Grand Central Property Holding plans to build a micro-brewery and restaurant on the site of the former Taco Bus on Central Avenue.
Grand Central Property, a development company controlled by insurance executive and philanthropist Kevin Milkey, detailed its proposal in a filing with the City of St. Petersburg, made public in advance of a Development Review Commission meeting on April 3.
It’s the latest in a series of projects in St. Petersburg for Milkey. His charitable foundation, Milkey Family Foundation, also is supporting Tampa Bay Watch’s new education center at the St. Pete Pier, as well as the Daystar Life Center, a social service agency that’s moving to a new home at 1055 28th St. N. The Milkey Family Foundation donated $1.5 million for the new facility.
Milkey, who is an executive vice president at American Strategic Insurance Corp. in St. Petersburg, is a big fan of the craft beer industry and is participating in the USF Brewing Arts program.
“I think there’s room for another brewery and I hope it fits nicely in the community,” Milkey said “We’ll have a wide spectrum of beers from lagers to all kinds of ales. Hopefully something for everyone.”
Grand Central bought the property at 2324 Central Ave. in September for $860,000, according to Pinellas County records. The company plans to demolish the current building, the former Taco Bus that closed in September 2017.
The proposed Grand Central Brewhouse & Restaurant, at 2324 Central Ave., is a two-story, 10,270-square-foot building with a 6,040-square-foot micro-brewery. Designed by Tim Clemmons and Greg Glenn, principals at Place Architecture in St. Pete, to look like a traditional American Main Street building, the west side of the structure would be a two-story micro-brewery with a tasting room. The micro-brewery would produce no more than 5,000 barrels annually, well under the 15,000-barrel limit that city code imposes on micro-breweries, according to the application filed with the city.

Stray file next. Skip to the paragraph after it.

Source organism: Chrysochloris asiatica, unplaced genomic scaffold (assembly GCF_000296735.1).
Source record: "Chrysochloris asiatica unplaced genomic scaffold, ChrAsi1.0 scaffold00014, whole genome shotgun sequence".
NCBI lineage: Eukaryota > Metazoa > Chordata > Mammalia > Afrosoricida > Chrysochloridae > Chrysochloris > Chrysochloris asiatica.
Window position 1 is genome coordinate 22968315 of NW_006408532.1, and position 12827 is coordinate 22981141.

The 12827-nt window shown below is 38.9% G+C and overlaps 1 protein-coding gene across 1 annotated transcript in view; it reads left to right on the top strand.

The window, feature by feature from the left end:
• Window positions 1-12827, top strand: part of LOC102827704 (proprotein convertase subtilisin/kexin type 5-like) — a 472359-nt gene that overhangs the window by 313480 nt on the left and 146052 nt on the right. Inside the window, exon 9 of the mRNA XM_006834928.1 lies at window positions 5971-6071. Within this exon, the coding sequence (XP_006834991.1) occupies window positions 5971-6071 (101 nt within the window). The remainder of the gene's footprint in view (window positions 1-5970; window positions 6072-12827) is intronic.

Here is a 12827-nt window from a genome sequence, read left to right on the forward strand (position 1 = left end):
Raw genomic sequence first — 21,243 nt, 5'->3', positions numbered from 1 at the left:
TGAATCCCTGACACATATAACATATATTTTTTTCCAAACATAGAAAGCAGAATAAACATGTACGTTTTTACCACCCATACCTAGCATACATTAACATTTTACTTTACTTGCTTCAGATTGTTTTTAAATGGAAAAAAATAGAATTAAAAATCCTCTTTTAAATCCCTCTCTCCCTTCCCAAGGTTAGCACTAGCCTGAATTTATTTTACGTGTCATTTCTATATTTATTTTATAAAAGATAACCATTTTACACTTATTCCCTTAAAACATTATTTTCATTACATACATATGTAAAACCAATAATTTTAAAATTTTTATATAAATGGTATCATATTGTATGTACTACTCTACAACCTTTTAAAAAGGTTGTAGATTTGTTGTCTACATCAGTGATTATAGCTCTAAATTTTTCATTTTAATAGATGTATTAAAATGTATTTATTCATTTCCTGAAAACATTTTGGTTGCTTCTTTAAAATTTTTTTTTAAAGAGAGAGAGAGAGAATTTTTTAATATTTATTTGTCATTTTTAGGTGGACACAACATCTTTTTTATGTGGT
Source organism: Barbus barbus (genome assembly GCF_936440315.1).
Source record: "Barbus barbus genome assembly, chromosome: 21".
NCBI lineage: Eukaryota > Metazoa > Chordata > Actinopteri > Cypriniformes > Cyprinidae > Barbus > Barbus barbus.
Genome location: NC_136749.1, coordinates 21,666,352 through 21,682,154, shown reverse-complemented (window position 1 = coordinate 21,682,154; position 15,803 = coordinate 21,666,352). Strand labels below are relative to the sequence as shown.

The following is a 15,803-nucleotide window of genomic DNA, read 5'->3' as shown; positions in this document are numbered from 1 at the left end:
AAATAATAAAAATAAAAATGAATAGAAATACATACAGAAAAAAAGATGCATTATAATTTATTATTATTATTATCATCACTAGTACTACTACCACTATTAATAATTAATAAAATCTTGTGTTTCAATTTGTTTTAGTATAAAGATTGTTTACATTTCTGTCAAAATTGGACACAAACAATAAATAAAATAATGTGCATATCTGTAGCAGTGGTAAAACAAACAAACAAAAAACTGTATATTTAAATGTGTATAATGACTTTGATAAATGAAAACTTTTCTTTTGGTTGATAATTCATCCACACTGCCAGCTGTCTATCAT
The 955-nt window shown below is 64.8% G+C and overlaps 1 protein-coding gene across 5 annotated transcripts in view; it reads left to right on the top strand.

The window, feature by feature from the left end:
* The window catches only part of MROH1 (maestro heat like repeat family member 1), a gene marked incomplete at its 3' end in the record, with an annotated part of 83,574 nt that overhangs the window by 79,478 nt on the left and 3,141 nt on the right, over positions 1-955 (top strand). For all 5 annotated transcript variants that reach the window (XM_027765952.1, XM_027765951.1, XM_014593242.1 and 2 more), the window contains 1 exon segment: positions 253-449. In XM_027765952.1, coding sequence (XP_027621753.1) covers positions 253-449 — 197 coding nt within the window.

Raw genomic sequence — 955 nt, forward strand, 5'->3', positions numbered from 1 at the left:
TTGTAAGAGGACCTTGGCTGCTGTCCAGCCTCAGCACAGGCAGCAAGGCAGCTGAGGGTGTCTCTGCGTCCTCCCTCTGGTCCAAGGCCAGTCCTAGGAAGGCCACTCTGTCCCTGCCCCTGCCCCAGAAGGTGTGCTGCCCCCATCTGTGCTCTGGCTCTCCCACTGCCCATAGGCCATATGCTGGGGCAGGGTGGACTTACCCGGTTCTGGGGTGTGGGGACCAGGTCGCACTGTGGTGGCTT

Milkey plans to own and operate the brewery. He wants to rent the east side of the structure to a restaurateur who would sell food that ideally pairs well with beer.
There would be an open-air courtyard for the restaurant and a beer garden for the micro-brewery between the two sides of the building on the ground level, with an outdoor terrace on the second floor to provide additional seating.
Parking would be behind the building. The Development Review Commission will consider granting a variance that would reduce the number of required parking spaces from 20 to 17.
David Foote, executive director of the Grand Central District, sent an email in support of the project.